The latest government education attendance figures show that 22 percent of secondary students in England missed their classes last week, as schools face worsening disruption due to the coronavirus outbreak.

In response to the findings, the National Education Union (NEU) warned that the situation has reached a “crisis point” and requires immediate action from the government, as more than 900,000 pupils are unable to attend school due to Covid-19.

Govt have done little to protect schools, pupils and staff from coronavirus leaving them working incredibly hard to keep the system running without any support or resources.This collapse in school attendance is the direct result of Govt negligence.

Overall secondary attendance fell from 87 percent on November 5 to 78 percent a fortnight later. The data shows that, on average, one in 10 pupils were out of school due to Covid concerns, with the majority sent home due to potential contacts, rather than because individuals tested positive for coronavirus.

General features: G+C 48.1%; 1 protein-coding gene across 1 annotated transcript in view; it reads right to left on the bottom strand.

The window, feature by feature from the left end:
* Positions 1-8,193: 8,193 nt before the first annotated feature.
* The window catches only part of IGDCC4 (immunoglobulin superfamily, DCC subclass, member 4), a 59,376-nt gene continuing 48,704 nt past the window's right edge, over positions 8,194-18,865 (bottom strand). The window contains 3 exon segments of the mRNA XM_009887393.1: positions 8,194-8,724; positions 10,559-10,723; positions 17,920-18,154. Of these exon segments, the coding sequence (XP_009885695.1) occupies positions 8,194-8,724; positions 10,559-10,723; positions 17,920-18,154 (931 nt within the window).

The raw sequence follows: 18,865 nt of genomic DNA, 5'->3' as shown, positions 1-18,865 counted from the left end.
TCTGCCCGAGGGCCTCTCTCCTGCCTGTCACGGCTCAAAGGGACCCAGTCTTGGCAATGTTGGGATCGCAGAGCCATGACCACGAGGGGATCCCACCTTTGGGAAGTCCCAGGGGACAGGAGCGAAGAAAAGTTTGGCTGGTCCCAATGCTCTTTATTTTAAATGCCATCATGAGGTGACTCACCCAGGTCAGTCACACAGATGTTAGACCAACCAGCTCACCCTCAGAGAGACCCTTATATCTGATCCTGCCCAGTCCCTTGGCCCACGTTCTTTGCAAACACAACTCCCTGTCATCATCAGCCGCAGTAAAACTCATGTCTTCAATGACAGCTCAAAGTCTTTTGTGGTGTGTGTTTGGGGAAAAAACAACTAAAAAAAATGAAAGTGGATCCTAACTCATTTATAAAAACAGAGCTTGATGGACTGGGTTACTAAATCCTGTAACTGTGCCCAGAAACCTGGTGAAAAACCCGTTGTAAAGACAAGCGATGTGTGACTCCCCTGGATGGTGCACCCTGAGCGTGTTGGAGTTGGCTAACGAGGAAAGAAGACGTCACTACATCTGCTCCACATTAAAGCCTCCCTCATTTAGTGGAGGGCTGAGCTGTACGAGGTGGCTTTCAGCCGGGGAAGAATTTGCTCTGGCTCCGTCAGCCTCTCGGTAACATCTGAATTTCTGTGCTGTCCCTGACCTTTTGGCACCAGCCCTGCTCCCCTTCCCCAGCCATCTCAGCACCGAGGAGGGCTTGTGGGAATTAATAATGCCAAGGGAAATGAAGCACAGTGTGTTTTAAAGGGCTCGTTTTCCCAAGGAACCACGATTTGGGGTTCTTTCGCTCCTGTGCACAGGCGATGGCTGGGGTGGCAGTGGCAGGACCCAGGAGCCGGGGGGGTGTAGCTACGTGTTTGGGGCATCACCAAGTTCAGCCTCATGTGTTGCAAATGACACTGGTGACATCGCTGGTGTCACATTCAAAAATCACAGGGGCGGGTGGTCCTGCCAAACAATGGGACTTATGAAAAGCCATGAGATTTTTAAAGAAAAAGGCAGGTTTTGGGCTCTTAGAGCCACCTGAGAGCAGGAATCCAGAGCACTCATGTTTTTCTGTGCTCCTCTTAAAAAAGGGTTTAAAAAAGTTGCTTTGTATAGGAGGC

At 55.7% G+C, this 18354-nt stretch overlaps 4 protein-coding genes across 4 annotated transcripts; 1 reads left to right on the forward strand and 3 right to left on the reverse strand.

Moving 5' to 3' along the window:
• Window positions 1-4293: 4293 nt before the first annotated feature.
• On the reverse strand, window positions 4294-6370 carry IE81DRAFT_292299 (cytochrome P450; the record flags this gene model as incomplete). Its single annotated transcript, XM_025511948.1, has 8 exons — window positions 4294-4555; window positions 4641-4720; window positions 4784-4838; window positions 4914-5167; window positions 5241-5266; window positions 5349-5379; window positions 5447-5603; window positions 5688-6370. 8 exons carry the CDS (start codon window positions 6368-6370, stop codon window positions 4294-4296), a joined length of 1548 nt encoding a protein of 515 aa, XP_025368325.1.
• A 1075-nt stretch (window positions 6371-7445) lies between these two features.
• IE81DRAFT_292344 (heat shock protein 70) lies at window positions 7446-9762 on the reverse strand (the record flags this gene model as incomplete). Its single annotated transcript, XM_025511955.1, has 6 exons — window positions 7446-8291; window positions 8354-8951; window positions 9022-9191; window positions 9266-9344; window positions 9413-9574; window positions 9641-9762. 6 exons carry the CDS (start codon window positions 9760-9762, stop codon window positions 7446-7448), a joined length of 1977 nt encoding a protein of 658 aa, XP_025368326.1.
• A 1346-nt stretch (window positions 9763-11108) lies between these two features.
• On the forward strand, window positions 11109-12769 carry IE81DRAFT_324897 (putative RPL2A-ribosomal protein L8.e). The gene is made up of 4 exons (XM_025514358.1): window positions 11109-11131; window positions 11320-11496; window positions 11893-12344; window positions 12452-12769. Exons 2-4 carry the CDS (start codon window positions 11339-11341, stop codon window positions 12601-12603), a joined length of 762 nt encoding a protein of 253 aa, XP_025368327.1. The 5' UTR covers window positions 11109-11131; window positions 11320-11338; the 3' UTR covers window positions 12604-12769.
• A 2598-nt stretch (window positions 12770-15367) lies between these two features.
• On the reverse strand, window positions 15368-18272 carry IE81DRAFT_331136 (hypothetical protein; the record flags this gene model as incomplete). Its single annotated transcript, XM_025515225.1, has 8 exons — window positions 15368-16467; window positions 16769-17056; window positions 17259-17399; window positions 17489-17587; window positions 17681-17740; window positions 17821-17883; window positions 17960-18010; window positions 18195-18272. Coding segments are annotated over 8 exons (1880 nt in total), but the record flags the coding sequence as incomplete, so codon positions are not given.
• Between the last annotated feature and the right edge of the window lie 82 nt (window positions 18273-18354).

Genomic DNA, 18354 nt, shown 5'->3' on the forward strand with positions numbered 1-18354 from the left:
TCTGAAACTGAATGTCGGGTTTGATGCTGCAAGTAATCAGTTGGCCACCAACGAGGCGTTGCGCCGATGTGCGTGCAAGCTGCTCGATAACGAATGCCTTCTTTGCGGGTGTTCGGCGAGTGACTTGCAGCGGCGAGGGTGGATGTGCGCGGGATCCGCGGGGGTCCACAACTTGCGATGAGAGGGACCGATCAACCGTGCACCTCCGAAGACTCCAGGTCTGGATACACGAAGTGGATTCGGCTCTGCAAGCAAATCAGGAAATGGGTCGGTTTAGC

The leader of the ASCL head teachers’ union, Geoff Barton, supported the NEU’s assessment of the attendance data, stating that “the reality behind these figures is that many schools are experiencing disruption on a monumental scale and are desperately trying to cling on to the end of term.”

The Department for Education defended its coronavirus management policy, praising how most schools had managed to remain open throughout the term, despite lockdown, and that online learning has been established for pupils who are self-isolating, to ensure their learning isn’t impeded.

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